Q. D. Leavis states that “perhaps the persecuting aspect of their way of life was peculiarly present to Hawthorne because of the witch-hanging judge and the Quaker-whipping Major among his ancestors” (30). This is a reference to one instance of historical allusion in Nathaniel Hawthorne’s “Young Goodman Brown.” This essay will explore a variety of historical incidences referred to in this short story.
Clarice Swisher in “Nathaniel Hawthorne: a Biography” states:
William Hathorne was a colonial magistrate involved in the persecution of Quakers, another Protestant religious group. Hawthorne later described him as “grave, bearded, sable-cloaked, and steeple-crowned,” a hard, dark man. His son John Hathorne was well known as a Puritan judge who condemned women as witches in 1692 during the Salem witchcraft trials, and who later expressed no remorse for his actions. . . . Of his ancestors, especially Judge John, Hawthorne later said, “I . . . hereby take shame upon myself for their sakes, and pray that any curse incurred by them . . . may be now and henceforth removed (14).
Reference to these forbears of Goodman Brown is made in a notable episode in “Young Goodman Brown” when the devil responds to Brown’s assertion of his family’s Christian past: “We have been a race of honest men and good Christians, since the days of the martyrs.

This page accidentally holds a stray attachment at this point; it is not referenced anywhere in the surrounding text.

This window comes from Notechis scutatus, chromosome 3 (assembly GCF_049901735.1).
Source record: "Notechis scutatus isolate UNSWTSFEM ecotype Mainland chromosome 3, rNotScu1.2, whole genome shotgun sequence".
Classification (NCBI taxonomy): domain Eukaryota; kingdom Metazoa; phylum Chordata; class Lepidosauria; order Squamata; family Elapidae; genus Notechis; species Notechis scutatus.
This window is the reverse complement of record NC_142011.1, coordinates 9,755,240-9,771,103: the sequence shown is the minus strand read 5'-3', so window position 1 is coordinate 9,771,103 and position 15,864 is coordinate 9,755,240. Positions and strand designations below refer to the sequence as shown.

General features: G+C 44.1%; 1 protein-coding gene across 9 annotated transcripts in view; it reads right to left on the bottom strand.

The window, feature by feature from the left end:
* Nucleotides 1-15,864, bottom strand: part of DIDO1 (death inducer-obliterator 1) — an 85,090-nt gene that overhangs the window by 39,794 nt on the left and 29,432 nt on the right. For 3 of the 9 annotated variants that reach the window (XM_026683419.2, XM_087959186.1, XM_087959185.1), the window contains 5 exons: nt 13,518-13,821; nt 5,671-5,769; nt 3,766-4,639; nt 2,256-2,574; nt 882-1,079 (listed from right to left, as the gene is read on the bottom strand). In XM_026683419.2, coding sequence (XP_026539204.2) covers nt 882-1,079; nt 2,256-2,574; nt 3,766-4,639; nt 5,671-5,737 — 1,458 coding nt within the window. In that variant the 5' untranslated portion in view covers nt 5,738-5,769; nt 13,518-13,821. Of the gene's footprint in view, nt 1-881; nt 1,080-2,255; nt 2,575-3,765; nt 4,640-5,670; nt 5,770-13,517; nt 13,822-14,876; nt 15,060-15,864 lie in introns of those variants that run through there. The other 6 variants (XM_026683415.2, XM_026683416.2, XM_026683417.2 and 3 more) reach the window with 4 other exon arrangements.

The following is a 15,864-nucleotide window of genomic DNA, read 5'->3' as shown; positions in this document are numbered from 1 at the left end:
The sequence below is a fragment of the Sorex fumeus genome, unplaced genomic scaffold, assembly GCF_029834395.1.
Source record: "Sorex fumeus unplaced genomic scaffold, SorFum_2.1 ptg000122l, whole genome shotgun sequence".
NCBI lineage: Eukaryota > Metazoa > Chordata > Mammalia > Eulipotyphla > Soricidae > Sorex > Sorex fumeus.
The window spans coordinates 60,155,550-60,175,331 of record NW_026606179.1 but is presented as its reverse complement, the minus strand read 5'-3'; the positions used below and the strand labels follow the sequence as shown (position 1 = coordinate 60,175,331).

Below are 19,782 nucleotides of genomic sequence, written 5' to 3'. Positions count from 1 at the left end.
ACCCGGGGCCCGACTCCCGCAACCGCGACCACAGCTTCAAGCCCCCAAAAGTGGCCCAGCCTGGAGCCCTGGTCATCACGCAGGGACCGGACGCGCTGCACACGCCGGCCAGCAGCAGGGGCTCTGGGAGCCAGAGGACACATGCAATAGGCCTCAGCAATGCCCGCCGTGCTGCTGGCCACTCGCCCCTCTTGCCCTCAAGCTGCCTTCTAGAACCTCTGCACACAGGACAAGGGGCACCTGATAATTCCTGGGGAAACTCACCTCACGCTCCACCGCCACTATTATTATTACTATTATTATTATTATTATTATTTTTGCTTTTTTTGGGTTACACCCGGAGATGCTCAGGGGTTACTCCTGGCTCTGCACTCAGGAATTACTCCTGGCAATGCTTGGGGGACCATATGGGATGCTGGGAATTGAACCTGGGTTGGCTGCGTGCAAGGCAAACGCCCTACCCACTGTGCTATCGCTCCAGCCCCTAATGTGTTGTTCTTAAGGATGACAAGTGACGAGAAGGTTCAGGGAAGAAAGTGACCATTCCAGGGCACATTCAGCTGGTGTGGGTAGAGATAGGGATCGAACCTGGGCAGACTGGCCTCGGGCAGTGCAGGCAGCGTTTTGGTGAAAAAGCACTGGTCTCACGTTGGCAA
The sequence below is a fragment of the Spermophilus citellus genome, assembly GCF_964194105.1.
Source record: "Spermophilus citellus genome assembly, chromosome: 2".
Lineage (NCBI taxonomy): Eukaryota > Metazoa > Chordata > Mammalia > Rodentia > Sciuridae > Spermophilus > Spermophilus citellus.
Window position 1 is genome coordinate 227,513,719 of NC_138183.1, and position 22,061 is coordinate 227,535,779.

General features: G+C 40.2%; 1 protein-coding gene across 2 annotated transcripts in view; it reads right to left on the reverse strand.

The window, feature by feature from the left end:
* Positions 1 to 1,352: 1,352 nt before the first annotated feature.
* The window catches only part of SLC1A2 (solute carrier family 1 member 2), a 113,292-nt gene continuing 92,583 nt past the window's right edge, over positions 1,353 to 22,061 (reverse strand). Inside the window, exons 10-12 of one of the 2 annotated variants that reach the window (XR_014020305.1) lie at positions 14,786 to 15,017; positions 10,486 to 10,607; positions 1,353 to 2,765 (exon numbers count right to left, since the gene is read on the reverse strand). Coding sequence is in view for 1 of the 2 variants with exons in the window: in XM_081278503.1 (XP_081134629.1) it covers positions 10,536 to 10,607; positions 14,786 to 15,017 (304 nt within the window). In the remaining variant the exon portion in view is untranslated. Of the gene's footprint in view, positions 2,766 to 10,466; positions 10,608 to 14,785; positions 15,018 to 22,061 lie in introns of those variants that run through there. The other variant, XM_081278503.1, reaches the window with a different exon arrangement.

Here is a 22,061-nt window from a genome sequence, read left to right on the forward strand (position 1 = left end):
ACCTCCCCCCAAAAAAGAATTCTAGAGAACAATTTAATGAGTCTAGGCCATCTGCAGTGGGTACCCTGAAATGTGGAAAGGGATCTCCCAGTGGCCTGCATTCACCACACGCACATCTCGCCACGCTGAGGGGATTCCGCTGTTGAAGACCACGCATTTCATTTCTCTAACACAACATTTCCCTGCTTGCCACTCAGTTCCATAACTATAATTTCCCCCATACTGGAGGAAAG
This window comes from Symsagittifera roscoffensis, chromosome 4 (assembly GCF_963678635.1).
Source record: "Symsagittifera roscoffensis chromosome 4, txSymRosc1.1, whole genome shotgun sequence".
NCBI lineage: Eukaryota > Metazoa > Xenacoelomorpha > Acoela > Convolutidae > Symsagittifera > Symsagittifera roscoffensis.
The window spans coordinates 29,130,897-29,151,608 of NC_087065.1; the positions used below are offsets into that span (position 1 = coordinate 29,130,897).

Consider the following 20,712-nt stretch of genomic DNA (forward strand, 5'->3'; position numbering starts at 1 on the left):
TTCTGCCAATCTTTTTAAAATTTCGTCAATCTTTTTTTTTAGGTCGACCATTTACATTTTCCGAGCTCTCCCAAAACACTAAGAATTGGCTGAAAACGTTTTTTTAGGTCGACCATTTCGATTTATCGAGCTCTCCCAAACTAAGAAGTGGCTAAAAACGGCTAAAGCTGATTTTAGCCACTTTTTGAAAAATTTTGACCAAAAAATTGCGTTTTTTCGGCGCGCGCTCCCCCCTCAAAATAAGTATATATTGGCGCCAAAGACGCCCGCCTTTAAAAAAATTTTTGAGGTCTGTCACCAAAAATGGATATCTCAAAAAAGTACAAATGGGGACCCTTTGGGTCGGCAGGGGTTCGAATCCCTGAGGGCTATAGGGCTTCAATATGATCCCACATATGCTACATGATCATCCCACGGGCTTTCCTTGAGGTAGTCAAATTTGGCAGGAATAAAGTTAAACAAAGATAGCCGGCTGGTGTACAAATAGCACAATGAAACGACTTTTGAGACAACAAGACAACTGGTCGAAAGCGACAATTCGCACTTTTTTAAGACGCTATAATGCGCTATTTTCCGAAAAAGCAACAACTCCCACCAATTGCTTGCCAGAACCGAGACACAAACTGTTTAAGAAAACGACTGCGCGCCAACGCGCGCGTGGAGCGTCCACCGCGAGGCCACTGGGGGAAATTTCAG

And shall I be the first of the name of Brown, that ever took this path and kept"- The devil then responds:
"Such company, thou wouldst say," observed the elder person, interrupting his pause. "Well said, Goodman Brown! I have been as well acquainted with your family as with ever a one among the Puritans; an...
... middle of paper ...
... Derived from New England Living.” In Readings on Nathaniel Hawthorne, edited by Clarice Swisher. San Diego, CA: Greenhaven Press, 1996.
Hawthorne, Nathaniel. “Young Goodman Brown.” 1835. http://www.cwrl.utexas.edu/~daniel/amlit/goodman/goodmantext.html
Leavis, Q.D. “Hawthorne as Poet.” In Hawthorne – A Collection of Critical Essays, edited by A.N. Kaul. Englewood Cliffs, NJ: Prentice-Hall, Inc., 1966.
Swisher, Clarice. “Nathaniel Hawthorne: a Biography.” In Readings on Nathaniel Hawthorne, edited by Clarice Swisher. San Diego, CA: Greenhaven Press, 1996.
Wagenknecht, Edward. Nathaniel Hawthorne – The Man, His Tales and Romances. New York: Continuum Publishing Co., 1989.
Williams, Stanley T. “Hawthorne’s Puritan Mind.” In Readings on Nathaniel Hawthorne, edited by Clarice Swisher. San Diego, CA: Greenhaven Press, 1996.
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